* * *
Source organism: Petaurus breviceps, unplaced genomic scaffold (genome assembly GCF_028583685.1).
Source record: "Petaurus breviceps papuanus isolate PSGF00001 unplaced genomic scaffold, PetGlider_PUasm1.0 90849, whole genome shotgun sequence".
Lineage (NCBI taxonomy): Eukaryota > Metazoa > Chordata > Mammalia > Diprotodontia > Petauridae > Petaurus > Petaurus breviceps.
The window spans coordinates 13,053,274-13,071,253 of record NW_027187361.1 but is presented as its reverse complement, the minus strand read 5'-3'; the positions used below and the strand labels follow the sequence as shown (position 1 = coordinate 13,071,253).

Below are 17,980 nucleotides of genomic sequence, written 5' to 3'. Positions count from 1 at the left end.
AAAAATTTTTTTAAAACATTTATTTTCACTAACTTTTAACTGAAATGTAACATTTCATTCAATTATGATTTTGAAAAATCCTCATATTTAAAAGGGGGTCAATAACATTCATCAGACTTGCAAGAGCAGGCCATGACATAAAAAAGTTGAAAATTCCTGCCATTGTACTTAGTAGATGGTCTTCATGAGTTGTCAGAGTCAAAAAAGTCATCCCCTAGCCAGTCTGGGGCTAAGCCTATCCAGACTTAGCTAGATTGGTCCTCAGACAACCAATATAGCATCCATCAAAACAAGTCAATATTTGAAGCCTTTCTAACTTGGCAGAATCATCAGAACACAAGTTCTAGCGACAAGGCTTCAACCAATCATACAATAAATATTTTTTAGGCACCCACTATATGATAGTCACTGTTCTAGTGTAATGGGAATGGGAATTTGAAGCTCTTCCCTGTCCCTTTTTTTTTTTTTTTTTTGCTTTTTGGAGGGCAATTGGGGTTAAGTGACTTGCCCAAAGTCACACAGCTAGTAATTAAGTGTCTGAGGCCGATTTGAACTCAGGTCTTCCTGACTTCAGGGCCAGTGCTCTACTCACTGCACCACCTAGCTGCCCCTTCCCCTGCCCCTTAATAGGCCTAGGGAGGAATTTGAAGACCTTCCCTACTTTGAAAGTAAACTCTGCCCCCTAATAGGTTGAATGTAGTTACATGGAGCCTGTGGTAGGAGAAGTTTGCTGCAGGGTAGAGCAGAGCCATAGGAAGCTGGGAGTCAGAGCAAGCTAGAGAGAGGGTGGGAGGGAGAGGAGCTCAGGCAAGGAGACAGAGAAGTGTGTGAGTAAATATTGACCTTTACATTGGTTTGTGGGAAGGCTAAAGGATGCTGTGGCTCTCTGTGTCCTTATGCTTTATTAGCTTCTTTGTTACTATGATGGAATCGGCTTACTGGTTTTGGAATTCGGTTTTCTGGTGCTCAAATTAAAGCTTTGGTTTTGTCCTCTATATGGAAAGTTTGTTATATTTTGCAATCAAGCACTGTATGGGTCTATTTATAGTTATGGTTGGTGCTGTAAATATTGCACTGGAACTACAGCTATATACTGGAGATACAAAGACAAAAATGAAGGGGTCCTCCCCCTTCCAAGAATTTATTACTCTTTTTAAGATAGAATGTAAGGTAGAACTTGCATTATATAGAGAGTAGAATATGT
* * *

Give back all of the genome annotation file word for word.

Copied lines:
Source organism: Petaurus breviceps, unplaced genomic scaffold (genome assembly GCF_028583685.1).
Source record: "Petaurus breviceps papuanus isolate PSGF00001 unplaced genomic scaffold, PetGlider_PUasm1.0 90849, whole genome shotgun sequence".
Lineage (NCBI taxonomy): Eukaryota > Metazoa > Chordata > Mammalia > Diprotodontia > Petauridae > Petaurus > Petaurus breviceps.
The window spans coordinates 13,053,274-13,071,253 of record NW_027187361.1 but is presented as its reverse complement, the minus strand read 5'-3'; the positions used below and the strand labels follow the sequence as shown (position 1 = coordinate 13,071,253).

Below are 17,980 nucleotides of genomic sequence, written 5' to 3'. Positions count from 1 at the left end.
AAAAATTTTTTTAAAACATTTATTTTCACTAACTTTTAACTGAAATGTAACATTTCATTCAATTATGATTTTGAAAAATCCTCATATTTAAAAGGGGGTCAATAACATTCATCAGACTTGCAAGAGCAGGCCATGACATAAAAAAGTTGAAAATTCCTGCCATTGTACTTAGTAGATGGTCTTCATGAGTTGTCAGAGTCAAAAAAGTCATCCCCTAGCCAGTCTGGGGCTAAGCCTATCCAGACTTAGCTAGATTGGTCCTCAGACAACCAATATAGCATCCATCAAAACAAGTCAATATTTGAAGCCTTTCTAACTTGGCAGAATCATCAGAACACAAGTTCTAGCGACAAGGCTTCAACCAATCATACAATAAATATTTTTTAGGCACCCACTATATGATAGTCACTGTTCTAGTGTAATGGGAATGGGAATTTGAAGCTCTTCCCTGTCCCTTTTTTTTTTTTTTTTTTGCTTTTTGGAGGGCAATTGGGGTTAAGTGACTTGCCCAAAGTCACACAGCTAGTAATTAAGTGTCTGAGGCCGATTTGAACTCAGGTCTTCCTGACTTCAGGGCCAGTGCTCTACTCACTGCACCACCTAGCTGCCCCTTCCCCTGCCCCTTAATAGGCCTAGGGAGGAATTTGAAGACCTTCCCTACTTTGAAAGTAAACTCTGCCCCCTAATAGGTTGAATGTAGTTACATGGAGCCTGTGGTAGGAGAAGTTTGCTGCAGGGTAGAGCAGAGCCATAGGAAGCTGGGAGTCAGAGCAAGCTAGAGAGAGGGTGGGAGGGAGAGGAGCTCAGGCAAGGAGACAGAGAAGTGTGTGAGTAAATATTGACCTTTACATTGGTTTGTGGGAAGGCTAAAGGATGCTGTGGCTCTCTGTGTCCTTATGCTTTATTAGCTTCTTTGTTACTATGATGGAATCGGCTTACTGGTTTTGGAATTCGGTTTTCTGGTGCTCAAATTAAAGCTTTGGTTTTGTCCTCTATATGGAAAGTTTGTTATATTTTGCAATCAAGCACTGTATGGGTCTATTTATAGTTATGGTTGGTGCTGTAAATATTGCACTGGAACTACAGCTATATACTGGAGATACAAAGACAAAAATGAAGGGGTCCTCCCCCTTCCAAGAATTTATTACTCTTTTTAAGATAGAATGTAAGGTAGAACTTGCATTATATAGAGAGTAGAATATGT